Romanian cultural life paced out of a scarring WWI with vigor and determination. The unification of all Romanian provinces in 1918 unleashed tremendous societal energies and led to an increased international interest in the newly created state. Literature, art, social life thrived in the interwar years, which ushered an unparalleled internationalization and revamping of Romanian culture.
In 1919, Romanian painter and academic Costin Petrescu (1872-1954) was sent on an official mission to New York by the Romanian government. His mission was to supervise the printing of the new Romanian bills at The American Bank Note Company, which he himself had designed. A monetary unification, following the political one, was imperative in the new Romania emerging at the end of WWI. Costin Petrescu was not only the designer of the new Romanian banknotes but also an accomplished painter and art academic. He had a remarkable talent for symbols, and in 1922 was tasked with the creation of the new state’s emblems as well as with the Byzantine-style attires which King Ferdinand and Queen Marie wore at their coronation as the sovereigns of Greater Romania. He was also invited to paint the cathedral fresco of the Coronation Cathedral in Alba-Iulia.
Petrescu’s trip to the U.S. was at once symbolic, official, and practical. During the four months he spent in New York (mid-November 1919 – mid-March 1920) he immersed himself in the most exquisite and exclusivist art circles and, as many of his generation, made every effort to make Romanian art better known to the American public.
The archive that documents his transatlantic journey, which is preserved in his Memorial House in Bucharest, evokes a New York life of extraordinary elegance in which the Romanian painter became a voice almost as powerful as it was in his own country. He took in the energy of the metropolis and befriended some influential figures of the artistic circles, like poet Edwin Markham (1852-1940) and writer and art aficionado Jeanne Robert Foster (1879-1970), an intimate of lawyer and art collector John Quinn, a great admirer of Brâncuși. Petrescu’s brief, but significant connection to both Markham and Foster, whose portraits he had the chance to paint, was mediated by the Romanian professor, writer and journalist Leon Feraru, the greatest early promoter of Romanian culture in New York and beyond.
Costin Petrescu painted New York cityscapes and portraits of locals. At Foster’s initiative he and his wife, Elisabeta (Lizica), were honored by an “artists’ tea party” by the National Arts Club. At Feraru’s instigation, an article about the Romanian painter was published in The Varsity, Columbia University’s students’ magazine.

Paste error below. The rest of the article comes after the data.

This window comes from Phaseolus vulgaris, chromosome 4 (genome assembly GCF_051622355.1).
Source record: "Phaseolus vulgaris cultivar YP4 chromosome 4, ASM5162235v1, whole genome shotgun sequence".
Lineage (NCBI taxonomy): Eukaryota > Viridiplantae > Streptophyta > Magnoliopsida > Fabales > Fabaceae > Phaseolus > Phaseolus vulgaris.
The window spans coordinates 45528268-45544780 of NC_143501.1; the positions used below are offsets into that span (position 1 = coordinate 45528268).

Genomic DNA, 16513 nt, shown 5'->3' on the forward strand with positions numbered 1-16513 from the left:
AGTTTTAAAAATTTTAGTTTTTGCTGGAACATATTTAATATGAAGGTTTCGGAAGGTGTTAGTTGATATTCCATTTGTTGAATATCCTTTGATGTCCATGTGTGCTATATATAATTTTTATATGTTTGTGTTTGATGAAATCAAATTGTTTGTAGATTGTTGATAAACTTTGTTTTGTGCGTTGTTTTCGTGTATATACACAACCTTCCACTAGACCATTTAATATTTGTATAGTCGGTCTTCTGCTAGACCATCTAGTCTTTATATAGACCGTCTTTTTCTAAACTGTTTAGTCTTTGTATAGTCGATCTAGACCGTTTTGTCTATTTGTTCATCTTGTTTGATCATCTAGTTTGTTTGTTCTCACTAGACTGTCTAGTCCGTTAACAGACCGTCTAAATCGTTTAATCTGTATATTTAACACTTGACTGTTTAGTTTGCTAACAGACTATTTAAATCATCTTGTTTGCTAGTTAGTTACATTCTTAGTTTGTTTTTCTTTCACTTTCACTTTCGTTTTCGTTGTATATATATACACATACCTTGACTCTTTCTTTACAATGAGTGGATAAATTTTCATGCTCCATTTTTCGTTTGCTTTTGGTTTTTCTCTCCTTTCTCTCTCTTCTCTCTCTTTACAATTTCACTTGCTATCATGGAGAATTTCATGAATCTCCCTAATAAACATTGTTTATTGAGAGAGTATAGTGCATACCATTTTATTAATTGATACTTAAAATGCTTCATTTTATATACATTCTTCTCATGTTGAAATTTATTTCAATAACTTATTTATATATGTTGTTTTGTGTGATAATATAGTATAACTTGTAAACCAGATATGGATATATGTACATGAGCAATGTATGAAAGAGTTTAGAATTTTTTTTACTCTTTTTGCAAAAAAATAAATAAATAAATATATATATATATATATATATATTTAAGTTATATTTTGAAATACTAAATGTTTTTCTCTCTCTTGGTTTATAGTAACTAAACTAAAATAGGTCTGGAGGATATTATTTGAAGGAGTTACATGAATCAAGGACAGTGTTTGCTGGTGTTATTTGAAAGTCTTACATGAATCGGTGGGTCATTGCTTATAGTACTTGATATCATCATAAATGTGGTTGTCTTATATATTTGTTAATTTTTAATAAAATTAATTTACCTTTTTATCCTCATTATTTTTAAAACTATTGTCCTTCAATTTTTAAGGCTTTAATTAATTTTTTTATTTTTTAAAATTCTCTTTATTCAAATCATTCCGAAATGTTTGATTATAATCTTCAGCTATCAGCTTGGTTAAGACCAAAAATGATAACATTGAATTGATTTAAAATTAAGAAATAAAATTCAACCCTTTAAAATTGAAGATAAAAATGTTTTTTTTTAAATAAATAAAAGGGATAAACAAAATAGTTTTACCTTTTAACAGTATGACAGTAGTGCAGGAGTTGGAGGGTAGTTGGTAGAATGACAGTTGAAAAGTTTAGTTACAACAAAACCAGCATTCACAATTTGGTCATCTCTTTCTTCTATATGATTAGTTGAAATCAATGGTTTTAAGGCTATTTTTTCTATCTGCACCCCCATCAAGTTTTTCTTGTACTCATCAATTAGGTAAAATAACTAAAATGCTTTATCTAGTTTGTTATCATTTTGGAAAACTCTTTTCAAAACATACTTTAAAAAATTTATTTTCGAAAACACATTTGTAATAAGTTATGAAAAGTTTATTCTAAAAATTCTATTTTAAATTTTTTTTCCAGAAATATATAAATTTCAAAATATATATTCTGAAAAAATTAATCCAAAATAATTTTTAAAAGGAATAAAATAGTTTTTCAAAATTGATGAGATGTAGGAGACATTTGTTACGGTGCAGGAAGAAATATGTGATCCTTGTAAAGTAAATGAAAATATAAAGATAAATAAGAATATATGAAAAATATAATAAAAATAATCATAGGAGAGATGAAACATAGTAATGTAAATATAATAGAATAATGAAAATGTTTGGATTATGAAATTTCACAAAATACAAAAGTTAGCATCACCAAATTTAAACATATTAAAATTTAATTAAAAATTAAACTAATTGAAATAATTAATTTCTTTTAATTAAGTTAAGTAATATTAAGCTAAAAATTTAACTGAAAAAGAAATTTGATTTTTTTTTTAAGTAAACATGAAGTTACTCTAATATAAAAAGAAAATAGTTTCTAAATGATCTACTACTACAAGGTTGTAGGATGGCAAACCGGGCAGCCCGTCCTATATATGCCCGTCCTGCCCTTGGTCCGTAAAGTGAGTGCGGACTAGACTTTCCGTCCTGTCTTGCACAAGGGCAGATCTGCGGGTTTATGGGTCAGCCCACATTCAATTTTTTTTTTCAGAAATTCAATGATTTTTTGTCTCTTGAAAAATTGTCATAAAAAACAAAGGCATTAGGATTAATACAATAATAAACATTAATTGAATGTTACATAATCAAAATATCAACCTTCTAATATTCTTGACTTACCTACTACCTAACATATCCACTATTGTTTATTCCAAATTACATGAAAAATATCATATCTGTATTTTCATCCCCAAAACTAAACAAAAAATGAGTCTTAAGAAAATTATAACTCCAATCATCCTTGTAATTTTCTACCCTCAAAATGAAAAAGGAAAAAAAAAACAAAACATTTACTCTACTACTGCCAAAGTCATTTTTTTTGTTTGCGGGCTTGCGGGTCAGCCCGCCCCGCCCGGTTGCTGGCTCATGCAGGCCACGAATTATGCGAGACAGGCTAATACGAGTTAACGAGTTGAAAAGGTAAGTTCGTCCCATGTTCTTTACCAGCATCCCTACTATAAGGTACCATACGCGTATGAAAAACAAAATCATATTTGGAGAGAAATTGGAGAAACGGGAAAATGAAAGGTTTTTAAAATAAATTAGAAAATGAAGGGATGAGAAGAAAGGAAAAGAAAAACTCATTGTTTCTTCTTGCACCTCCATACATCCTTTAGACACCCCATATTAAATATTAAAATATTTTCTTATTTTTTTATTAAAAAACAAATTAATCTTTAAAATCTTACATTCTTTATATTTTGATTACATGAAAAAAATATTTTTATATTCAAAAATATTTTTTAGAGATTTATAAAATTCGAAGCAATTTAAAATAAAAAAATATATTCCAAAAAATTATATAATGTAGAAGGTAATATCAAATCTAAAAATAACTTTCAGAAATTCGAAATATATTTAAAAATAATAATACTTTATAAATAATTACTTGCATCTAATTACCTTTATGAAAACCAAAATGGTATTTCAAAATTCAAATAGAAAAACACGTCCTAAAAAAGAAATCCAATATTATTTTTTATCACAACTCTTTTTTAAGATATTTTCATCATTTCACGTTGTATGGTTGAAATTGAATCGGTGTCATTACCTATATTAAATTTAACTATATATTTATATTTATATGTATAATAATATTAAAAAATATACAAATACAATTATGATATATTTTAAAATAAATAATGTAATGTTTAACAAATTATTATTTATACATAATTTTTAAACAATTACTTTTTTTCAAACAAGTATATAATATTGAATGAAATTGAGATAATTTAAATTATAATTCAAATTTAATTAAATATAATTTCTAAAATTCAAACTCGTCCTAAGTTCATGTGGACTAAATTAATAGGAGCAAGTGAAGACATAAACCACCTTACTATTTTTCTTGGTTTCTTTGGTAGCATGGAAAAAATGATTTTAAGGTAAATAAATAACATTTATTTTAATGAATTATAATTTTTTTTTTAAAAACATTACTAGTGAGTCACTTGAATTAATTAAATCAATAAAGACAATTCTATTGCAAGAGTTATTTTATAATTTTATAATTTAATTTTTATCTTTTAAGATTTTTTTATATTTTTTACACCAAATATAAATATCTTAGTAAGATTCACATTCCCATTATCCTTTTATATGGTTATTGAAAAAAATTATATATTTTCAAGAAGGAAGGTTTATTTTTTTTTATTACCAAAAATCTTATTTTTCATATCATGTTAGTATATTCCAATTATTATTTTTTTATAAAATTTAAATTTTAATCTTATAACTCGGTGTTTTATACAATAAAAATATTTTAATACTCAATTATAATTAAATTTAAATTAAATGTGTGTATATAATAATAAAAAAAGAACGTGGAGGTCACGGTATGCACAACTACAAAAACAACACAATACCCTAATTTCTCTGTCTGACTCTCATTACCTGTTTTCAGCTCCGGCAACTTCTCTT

Photo 1: The portrait of Jeanne Robert Foster by Costin Petrescu (1920?), reproduced in: Richard Londraville, Janis Londraville, Dear Yeats, Dear Pound, Dear Ford: Jeanne Robert Foster and Her Circle of Friends, Syracuse University Press, 2001, p. 29
Photo 2: Black and white photo of a New York cityscape painting by Costin Petrescu from the archive of "Costin Petrescu" Memorial House, Bucharest
Jeanne Robert Foster remained particularly attached to the portrait Costin Petrescu made for her, which adorned her home in Schenectady, NY until the very end. She loved it and explicitly pointed that out to her biographer, Richard Londraville. After her death, it became part of the Foster-Murphy Collection at the New York Public Library where it lies dormant in its vast storage, a witness of the wondrous past times. The portrait of Edwin Markham had at some point disappeared. What has been left in the Markham Archive are several documents from the 1950s which attest to the efforts that were made to retrieve it. Sadly, they have all been unfruitful.
Costin Petrescu enjoyed what New York could best offer in terms of artistic life while working to accomplish his official duty and fulfill his artistic call. He believed that he had a mission to promote Romanian painting and traditional art in the U.S. He met with William H. Fox (1858-1952), then director of the Brooklyn Museum, and set a plan for a Romanian art exhibition, which among many others was to include painters N. Grigorescu, Th. Aman, Șt. Luchian, Gh. Petrașcu, N. Tonitza, J. Steriadi and sculptors C. Brâncuși, O. Han, Fr. Storck. Unfortunately, the project never materialized due to apparently insurmountable bureaucratic obstacles. He might have felt vindicated by the success of the Romanian exhibition at the New York World’s Fair of 1939-1940 and by the thought that the artists he had tried to present finally enjoyed the appreciation they deserved.
Guest contributor: Prof. Mona Momescu
Photo 3: Design of the 50 lei Romanian bill by Costin Petrescu (two photos of original sketches and two original sketches; verso: original sketch), the archive of "Costin Petrescu" Memorial House, Bucharest
Photo 4: The article "Costin Petrescu. An Interview" in The Varsity (vol. I, no. 2, February 1920, p. 8), Columbia University Archives, Butler Library, New York
Reference book: Eduard Andrei, Pictorul Costin Petrescu la New York, 1919-1920 (Painter Costin Petrescu in New York. 1919-1920 ), Paideia Publishing House, Bucharest, 2019